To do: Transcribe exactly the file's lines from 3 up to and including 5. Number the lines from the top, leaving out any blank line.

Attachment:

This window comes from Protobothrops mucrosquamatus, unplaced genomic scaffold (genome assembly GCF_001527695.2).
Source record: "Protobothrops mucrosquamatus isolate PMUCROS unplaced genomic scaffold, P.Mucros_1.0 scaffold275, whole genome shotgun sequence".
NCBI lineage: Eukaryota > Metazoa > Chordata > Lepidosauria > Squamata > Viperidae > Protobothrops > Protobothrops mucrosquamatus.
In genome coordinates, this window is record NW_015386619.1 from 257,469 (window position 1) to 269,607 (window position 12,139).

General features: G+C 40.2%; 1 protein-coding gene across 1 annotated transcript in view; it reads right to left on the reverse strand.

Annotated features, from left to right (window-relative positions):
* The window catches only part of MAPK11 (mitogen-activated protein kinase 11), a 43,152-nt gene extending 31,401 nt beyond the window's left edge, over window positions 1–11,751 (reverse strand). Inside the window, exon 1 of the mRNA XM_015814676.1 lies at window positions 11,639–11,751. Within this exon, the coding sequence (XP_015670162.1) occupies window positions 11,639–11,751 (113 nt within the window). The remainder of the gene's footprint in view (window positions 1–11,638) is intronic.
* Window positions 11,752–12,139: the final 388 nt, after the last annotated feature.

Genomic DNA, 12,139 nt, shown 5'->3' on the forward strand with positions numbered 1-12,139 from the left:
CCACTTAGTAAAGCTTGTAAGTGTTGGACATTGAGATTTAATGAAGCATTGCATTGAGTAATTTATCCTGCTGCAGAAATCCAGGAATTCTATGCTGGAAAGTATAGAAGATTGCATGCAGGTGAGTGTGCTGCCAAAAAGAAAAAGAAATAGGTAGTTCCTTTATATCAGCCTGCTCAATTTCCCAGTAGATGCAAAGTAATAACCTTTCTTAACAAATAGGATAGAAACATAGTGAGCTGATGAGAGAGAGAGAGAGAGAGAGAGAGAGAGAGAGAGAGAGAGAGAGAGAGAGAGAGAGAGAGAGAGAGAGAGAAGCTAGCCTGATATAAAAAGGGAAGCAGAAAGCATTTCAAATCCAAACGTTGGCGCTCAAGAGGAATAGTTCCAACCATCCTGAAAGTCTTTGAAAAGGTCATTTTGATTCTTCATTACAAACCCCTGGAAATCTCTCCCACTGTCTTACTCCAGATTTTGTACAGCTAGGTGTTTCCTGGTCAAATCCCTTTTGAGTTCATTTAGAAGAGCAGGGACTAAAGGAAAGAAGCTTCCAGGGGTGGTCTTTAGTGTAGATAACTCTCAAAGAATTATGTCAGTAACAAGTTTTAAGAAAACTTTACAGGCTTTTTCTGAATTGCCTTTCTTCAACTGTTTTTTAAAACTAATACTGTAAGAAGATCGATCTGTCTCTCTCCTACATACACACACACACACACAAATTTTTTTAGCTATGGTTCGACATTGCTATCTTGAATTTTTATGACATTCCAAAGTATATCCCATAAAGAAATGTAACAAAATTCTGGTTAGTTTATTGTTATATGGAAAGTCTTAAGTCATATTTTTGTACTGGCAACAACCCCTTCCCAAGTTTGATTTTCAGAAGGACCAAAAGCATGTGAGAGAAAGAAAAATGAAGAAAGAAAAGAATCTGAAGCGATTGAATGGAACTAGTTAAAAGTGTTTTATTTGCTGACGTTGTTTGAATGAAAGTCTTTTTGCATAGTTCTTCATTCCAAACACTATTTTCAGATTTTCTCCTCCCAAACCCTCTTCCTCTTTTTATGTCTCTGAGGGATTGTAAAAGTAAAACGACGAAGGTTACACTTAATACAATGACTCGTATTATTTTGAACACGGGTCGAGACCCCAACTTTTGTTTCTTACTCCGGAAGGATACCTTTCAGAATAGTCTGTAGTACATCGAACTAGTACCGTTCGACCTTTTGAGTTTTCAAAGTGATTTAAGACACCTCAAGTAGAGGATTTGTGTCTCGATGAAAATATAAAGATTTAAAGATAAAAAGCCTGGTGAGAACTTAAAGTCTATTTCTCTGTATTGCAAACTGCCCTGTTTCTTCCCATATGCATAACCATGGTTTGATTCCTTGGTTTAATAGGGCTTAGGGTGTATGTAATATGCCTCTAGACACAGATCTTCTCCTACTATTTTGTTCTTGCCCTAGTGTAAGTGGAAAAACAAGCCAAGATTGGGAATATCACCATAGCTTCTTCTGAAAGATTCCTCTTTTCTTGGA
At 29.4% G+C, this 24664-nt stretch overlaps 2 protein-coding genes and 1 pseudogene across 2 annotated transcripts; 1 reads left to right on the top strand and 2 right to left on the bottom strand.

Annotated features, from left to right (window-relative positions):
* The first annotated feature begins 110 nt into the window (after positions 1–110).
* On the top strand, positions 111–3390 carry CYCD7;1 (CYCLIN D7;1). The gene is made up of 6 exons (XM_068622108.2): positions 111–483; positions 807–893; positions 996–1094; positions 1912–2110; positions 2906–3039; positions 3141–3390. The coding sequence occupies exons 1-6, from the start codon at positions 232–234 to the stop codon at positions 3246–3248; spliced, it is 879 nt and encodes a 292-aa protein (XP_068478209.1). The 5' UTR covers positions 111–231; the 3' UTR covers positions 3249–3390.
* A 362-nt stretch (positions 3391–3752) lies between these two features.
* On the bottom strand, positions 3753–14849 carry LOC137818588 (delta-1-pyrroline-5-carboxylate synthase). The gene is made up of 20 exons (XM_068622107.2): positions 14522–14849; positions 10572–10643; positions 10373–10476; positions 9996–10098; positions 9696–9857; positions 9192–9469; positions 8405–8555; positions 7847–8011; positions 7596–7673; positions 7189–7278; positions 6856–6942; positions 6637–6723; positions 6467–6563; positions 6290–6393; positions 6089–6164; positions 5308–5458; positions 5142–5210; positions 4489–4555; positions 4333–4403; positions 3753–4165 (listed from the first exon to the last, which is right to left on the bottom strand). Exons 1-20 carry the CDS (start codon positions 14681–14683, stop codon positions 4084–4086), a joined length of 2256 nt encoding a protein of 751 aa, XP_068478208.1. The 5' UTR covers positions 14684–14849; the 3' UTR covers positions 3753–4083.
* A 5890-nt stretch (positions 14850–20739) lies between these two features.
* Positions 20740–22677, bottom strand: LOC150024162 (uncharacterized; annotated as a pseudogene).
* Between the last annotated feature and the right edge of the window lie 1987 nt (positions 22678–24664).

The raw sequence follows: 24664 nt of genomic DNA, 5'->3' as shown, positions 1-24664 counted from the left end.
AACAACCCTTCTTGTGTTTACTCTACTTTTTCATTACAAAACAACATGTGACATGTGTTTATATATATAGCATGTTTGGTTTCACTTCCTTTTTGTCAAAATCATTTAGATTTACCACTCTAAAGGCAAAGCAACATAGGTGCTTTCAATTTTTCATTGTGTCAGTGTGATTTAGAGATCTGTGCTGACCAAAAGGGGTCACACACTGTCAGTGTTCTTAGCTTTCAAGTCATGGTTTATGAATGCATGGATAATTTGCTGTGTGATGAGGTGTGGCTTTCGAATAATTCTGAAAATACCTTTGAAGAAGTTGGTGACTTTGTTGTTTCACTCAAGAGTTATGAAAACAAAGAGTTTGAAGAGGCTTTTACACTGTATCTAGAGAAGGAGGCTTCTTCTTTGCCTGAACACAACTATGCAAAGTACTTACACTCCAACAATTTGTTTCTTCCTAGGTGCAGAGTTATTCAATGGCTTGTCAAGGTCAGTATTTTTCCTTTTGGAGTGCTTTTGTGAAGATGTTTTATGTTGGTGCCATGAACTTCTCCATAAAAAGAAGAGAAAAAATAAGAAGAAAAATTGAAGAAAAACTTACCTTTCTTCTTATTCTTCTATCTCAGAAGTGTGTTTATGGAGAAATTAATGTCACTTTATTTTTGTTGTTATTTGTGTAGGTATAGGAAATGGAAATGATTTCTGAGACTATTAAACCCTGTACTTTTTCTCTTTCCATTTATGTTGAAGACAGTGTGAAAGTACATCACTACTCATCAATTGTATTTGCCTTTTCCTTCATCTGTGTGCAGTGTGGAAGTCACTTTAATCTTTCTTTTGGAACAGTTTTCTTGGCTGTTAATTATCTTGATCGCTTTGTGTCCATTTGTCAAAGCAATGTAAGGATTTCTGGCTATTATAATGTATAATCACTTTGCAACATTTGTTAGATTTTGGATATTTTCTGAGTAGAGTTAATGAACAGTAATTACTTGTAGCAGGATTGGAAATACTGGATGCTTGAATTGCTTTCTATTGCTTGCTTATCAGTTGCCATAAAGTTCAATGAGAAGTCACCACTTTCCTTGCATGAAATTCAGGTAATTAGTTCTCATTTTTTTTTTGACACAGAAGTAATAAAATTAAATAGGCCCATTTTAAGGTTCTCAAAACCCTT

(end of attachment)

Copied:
NCBI lineage: Eukaryota > Metazoa > Chordata > Lepidosauria > Squamata > Viperidae > Protobothrops > Protobothrops mucrosquamatus.
In genome coordinates, this window is record NW_015386619.1 from 257,469 (window position 1) to 269,607 (window position 12,139).

General features: G+C 40.2%; 1 protein-coding gene across 1 annotated transcript in view; it reads right to left on the reverse strand.